Relapsing-remitting is usually the first stage of MS, and is also the most common form of the disease. This form is characterized by periods of active symptoms and periods of remission. After a long period in this stage, patients may develop secondary progressive MS, which is defined by lack of remission periods and gradual worsening of symptoms. There is also primary progressive MS, which is indicated by gradual remission of the patient along with complete lack of active phases and remissions. Finally, there is progressive relapsing MS, which consists of gradual worsening of symptoms and more acute periods of symptoms, but is not preceded by relapsing-remitting MS.



Multiple sclerosis is diagnosed using many tests, obtaining an accurate patient history, and physical examination.

An MRI scan is the most essential diagnostic imaging test, providing the neurologist with the most accurate information of the plaque formations. Determining the type of plaque formations is important in determining the type or variant of MS. Different variants are treated differently and therefore must be quickly identified.



Treatment is typically high dose steroids by injection for 3-5 days. Sometimes a tapering dose of oral steroids will be given. The steroids are most effective if given as soon as an acute attack begins. The goal is to quickly shut down the immune system’s response and hopefully stop the inflammation. Clinical trials have shown shorter exacerbation times and faster recovery for the patient when given higher dose steroids.

There are many FDA approved therapies for MS that can alleviate the symptoms and in some cases slow disease progression. Some of these treatments are:

  • beta interferons-1a and 1b

  • glatiramer acetate

  • mitoxantrone (an immunosuppressant)

  • natalizumab (monoclonal antibody)

  • fingolimod

  • Ocrelizumab (most recently approved in March 2017)

Living with MS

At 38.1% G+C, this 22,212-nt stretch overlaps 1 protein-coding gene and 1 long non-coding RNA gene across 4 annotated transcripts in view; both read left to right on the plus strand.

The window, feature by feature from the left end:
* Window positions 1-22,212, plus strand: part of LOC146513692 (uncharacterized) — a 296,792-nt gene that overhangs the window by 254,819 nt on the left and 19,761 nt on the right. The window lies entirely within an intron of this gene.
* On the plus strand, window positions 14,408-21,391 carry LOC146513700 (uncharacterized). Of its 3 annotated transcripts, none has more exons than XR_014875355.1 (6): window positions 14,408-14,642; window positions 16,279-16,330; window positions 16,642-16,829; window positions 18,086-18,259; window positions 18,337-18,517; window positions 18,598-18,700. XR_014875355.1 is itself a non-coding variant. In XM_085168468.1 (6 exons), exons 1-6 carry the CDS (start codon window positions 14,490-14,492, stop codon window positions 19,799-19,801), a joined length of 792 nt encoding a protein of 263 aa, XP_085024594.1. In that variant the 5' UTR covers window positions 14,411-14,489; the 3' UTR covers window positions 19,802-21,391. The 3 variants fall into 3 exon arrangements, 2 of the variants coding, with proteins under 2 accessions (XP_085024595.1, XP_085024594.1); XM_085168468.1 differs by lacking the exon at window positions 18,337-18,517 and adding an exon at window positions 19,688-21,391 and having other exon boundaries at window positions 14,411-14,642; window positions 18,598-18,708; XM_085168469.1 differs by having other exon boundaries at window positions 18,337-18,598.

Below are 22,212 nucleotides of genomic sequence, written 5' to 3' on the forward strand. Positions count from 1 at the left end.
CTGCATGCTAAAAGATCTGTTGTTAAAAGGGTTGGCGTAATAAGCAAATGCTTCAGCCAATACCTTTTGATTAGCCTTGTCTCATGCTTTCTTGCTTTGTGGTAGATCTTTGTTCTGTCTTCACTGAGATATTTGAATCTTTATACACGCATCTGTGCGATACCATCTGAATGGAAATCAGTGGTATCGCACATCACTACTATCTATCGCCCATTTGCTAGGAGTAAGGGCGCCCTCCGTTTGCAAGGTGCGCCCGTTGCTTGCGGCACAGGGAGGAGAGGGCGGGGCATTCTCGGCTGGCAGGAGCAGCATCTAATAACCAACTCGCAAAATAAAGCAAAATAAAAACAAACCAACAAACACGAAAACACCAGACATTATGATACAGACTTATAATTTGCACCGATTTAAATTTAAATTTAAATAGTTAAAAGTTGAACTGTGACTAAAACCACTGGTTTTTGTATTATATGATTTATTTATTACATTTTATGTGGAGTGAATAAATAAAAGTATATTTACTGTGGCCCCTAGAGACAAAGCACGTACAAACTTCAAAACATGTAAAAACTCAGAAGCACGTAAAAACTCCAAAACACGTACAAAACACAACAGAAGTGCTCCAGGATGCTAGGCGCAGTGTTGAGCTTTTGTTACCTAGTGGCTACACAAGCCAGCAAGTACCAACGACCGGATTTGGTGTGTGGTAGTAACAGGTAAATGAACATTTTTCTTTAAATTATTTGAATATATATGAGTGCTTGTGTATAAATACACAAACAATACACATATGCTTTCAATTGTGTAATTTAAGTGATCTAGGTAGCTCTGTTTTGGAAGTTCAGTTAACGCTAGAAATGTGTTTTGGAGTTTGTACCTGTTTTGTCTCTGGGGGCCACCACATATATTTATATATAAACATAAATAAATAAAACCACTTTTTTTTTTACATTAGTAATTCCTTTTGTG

Each individual person experiences MS in a different way. Symptoms, time between attacks, severity of attacks, and disease progression vary. Managing an individual’s symptoms is key in living a full and productive life. If a patient experiences depression, treatment with an antidepressant needs to be implemented. If a patient experiences a painful neuropathy, pain control needs to be discussed and if a patient’s loss of bladder control is preventing him or her from leaving the house, steps should be taken to alleviate the patient’s discomfort. Since MS itself cannot be treated at the current time, a nurse’s role in patient care should be treating the symptoms of the disease.

Patients may choose complimentary therapies to help them cope or alleviate pain and numbness. Therapies like acupuncture have had measurable effects on a patient’s mood and physical well being. Other complementary therapies include:

  • reflexology

  • massage therapy

  • meditation

  • aromatherapy

  • vitamin C infusions

  • ayurvedic medicine

  • touch therapy

  • biofeedback

  • tai chi

  • herbal supplements

  • yoga

  • energy therapy

These therapies all have beneficial effects for the patient and should be explored and encouraged in conjunction with medical therapies.  However, replacing medical treatment or using “alternative therapies” is not a decision to be taken lightly and should be discussed between the patient and their healthcare provider.



Multiple sclerosis may be diagnosed early in some patients but for others it may not be easily identified. For these patients, there may be many years of misdiagnosis and uncertainty. Most patients are mildly affected and live an average life expectancy. For others, MS can leave a person unable to walk, speak, or care for themselves. It is an unpredictable disease that can be manageable or devastating but treatments are more effective than ever before and new research continues to help us understand the disease.




Multiple Sclerosis. Retrieved from https://www.ninds.nih.gov/. 

Multiple Sclerosis. Retrieved from https://medlineplus.gov/ency/article/000737.htm. 

Multiple Sclerosis. Retrieved from https://nccih.nih.gov/.